A link that’s sort of buried in Kevin Drum’s (very good) post on the estate tax is worth dredging up and highlighting. According to a recent report by Public Citizen and United for a Fair Economy, the campaign to repeal the estate tax has been largely financed over the past ten years by some 18 families worth $185.5 billion. The families have spent $490 million on lobbying efforts, and stand to gain some $72 billion from a permanent repeal, which is currently being considered by the Senate. Clever way to invest, I’d say.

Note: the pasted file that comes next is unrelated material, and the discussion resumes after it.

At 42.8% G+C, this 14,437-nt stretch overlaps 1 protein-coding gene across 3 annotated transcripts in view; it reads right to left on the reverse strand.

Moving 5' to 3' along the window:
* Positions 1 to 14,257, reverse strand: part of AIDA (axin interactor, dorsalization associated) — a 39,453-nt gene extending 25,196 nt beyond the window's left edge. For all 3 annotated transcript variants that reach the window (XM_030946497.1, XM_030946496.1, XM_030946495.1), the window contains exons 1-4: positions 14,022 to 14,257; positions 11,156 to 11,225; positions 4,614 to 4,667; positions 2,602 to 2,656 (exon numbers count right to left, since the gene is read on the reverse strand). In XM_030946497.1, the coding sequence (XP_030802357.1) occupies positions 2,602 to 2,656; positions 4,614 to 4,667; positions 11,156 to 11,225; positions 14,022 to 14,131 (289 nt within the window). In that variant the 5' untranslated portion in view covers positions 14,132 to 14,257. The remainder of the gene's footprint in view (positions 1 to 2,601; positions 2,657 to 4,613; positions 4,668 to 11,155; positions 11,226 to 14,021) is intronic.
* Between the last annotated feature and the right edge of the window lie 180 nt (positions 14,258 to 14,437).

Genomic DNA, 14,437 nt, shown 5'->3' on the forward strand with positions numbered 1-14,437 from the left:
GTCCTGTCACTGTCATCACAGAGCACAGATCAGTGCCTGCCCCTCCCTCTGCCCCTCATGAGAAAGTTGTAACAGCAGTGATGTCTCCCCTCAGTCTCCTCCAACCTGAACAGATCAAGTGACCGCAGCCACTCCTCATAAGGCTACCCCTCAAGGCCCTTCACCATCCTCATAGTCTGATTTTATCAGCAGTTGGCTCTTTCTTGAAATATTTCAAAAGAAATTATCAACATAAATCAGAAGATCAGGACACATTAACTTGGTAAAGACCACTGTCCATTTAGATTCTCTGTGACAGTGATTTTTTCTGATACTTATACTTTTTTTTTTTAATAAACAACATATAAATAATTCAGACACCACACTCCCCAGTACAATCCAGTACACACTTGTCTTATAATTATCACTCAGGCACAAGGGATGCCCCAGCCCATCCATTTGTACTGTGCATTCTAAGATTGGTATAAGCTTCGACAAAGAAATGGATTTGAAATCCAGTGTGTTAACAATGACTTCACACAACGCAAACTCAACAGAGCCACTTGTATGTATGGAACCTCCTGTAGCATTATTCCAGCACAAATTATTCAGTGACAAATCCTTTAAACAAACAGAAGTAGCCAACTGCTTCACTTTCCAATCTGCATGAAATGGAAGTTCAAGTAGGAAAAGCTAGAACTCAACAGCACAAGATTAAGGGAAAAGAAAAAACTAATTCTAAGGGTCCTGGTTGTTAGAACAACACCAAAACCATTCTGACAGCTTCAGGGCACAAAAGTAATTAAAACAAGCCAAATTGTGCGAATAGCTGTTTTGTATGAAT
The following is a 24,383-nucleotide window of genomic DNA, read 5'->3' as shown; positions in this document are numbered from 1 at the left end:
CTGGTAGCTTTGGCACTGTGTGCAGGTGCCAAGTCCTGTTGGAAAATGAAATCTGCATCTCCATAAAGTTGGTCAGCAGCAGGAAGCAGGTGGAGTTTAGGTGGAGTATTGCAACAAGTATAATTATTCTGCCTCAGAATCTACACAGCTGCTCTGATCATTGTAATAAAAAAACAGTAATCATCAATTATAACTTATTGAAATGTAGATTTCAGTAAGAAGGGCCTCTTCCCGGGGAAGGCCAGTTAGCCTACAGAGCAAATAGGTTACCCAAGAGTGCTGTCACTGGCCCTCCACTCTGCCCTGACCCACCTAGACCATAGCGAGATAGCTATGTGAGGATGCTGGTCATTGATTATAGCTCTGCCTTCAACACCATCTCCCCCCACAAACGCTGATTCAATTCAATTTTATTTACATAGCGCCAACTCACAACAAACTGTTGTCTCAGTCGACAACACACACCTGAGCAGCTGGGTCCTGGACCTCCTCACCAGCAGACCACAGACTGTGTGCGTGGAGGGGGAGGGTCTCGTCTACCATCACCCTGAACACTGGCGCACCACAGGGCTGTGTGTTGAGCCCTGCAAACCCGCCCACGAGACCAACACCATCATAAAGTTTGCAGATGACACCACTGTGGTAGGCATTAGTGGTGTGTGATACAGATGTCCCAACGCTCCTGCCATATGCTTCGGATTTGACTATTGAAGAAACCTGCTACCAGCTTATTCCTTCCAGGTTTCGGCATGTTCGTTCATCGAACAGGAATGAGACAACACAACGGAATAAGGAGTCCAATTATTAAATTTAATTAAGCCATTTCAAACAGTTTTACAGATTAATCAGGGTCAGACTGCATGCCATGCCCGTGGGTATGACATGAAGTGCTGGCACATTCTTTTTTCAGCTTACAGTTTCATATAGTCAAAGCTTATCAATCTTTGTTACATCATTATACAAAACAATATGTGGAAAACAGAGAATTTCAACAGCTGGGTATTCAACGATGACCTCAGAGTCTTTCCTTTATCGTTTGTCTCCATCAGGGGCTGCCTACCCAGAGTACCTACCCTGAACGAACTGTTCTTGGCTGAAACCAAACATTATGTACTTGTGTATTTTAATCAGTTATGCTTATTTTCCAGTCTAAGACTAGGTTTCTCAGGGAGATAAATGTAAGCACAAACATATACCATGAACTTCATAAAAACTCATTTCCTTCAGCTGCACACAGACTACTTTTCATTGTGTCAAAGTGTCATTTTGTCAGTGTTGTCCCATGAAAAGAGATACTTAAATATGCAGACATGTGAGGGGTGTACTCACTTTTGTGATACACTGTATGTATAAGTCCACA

Anyway, about a year ago I looked at the actual campaign to repeal the estate tax, which has always been short on facts and long on emotional appeals. Indeed, it’s not even clear that factssuch as the idea that only a handful of small businesses and millionaires pay the tax, or the fact that repealing it would cost the treasury a staggering $1 trillion over the next decadeplay much of a role in this debate. There are modest ways to reform the estate tax, such that, as Kevin says, “the Paris Hiltons of the world would still end up paying no more on their inheritances than most middle-class workers pay on their ordinary income.” The people behind the repeal, of course, would rather pay nothing at all, and are certainly willing to spend the money to get there.